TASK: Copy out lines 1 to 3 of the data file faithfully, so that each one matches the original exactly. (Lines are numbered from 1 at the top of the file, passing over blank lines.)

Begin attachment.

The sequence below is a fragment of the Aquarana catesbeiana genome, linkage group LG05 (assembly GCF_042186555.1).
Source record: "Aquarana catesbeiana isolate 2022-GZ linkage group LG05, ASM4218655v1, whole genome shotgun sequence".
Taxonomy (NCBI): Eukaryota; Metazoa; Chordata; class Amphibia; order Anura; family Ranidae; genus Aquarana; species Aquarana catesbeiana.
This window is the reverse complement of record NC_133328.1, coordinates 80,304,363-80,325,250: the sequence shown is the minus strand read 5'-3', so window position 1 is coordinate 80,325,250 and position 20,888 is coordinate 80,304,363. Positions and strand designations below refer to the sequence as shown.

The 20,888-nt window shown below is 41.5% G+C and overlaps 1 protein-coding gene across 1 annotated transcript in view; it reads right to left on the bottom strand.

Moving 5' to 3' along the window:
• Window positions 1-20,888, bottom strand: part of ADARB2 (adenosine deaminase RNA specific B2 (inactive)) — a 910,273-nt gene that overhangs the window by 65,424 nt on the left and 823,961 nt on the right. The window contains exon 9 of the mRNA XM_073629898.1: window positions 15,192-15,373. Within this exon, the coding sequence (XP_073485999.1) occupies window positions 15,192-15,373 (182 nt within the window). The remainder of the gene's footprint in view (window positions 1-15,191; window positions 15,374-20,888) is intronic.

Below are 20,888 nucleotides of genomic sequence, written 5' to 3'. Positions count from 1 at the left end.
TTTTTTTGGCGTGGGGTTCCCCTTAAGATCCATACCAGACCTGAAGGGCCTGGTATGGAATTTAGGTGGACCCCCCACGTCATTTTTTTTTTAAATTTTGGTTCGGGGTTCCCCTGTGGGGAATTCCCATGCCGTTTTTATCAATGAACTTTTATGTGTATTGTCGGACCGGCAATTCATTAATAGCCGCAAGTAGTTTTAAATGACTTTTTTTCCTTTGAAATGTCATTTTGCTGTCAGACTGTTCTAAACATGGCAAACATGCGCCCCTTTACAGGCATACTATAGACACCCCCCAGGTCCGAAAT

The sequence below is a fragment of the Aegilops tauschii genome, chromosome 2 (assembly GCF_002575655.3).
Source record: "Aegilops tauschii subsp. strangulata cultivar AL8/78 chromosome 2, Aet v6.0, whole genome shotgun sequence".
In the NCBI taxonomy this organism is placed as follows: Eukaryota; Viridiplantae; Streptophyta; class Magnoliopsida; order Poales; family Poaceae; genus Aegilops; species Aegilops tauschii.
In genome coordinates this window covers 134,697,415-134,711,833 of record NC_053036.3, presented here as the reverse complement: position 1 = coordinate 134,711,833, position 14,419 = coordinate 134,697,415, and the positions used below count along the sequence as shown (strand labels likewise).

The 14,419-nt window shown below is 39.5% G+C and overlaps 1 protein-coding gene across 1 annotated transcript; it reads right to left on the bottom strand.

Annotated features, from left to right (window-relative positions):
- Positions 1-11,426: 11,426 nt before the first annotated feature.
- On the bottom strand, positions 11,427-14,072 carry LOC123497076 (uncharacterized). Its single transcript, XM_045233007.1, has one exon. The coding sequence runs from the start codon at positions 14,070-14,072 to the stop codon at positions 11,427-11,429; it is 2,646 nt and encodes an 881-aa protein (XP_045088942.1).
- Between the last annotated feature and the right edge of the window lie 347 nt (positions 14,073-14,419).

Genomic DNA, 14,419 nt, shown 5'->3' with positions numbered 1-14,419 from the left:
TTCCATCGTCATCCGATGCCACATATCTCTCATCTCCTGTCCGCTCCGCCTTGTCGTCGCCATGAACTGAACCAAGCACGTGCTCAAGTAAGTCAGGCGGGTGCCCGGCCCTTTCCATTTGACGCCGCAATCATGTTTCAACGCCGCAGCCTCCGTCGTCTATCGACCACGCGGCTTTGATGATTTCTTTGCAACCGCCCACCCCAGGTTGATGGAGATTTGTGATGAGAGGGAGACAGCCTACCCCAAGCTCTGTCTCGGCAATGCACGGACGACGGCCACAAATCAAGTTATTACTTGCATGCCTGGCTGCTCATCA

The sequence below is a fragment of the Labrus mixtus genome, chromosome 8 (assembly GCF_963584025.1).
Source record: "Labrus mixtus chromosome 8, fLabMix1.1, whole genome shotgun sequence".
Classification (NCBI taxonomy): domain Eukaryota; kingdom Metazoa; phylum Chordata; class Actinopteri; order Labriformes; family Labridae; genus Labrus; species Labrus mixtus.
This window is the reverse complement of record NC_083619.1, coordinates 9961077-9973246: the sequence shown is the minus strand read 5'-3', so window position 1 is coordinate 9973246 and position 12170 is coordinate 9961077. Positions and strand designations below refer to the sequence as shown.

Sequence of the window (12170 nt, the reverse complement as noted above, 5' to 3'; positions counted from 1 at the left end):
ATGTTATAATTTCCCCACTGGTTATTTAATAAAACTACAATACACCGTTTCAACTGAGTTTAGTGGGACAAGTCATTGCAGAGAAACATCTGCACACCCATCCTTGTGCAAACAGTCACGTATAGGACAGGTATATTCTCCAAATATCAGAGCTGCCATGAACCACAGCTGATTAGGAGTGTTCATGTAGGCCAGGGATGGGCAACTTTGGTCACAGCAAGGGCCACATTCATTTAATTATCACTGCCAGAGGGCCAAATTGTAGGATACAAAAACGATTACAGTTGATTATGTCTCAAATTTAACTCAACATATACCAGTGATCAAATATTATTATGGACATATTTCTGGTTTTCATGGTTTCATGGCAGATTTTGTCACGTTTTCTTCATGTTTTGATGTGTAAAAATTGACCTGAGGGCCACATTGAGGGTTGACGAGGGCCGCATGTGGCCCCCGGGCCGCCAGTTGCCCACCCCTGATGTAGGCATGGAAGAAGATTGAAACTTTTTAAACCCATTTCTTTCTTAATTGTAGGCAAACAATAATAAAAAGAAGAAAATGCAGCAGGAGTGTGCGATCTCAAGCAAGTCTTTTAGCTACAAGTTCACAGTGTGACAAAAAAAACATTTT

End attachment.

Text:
The sequence below is a fragment of the Aquarana catesbeiana genome, linkage group LG05 (assembly GCF_042186555.1).
Source record: "Aquarana catesbeiana isolate 2022-GZ linkage group LG05, ASM4218655v1, whole genome shotgun sequence".
Taxonomy (NCBI): Eukaryota; Metazoa; Chordata; class Amphibia; order Anura; family Ranidae; genus Aquarana; species Aquarana catesbeiana.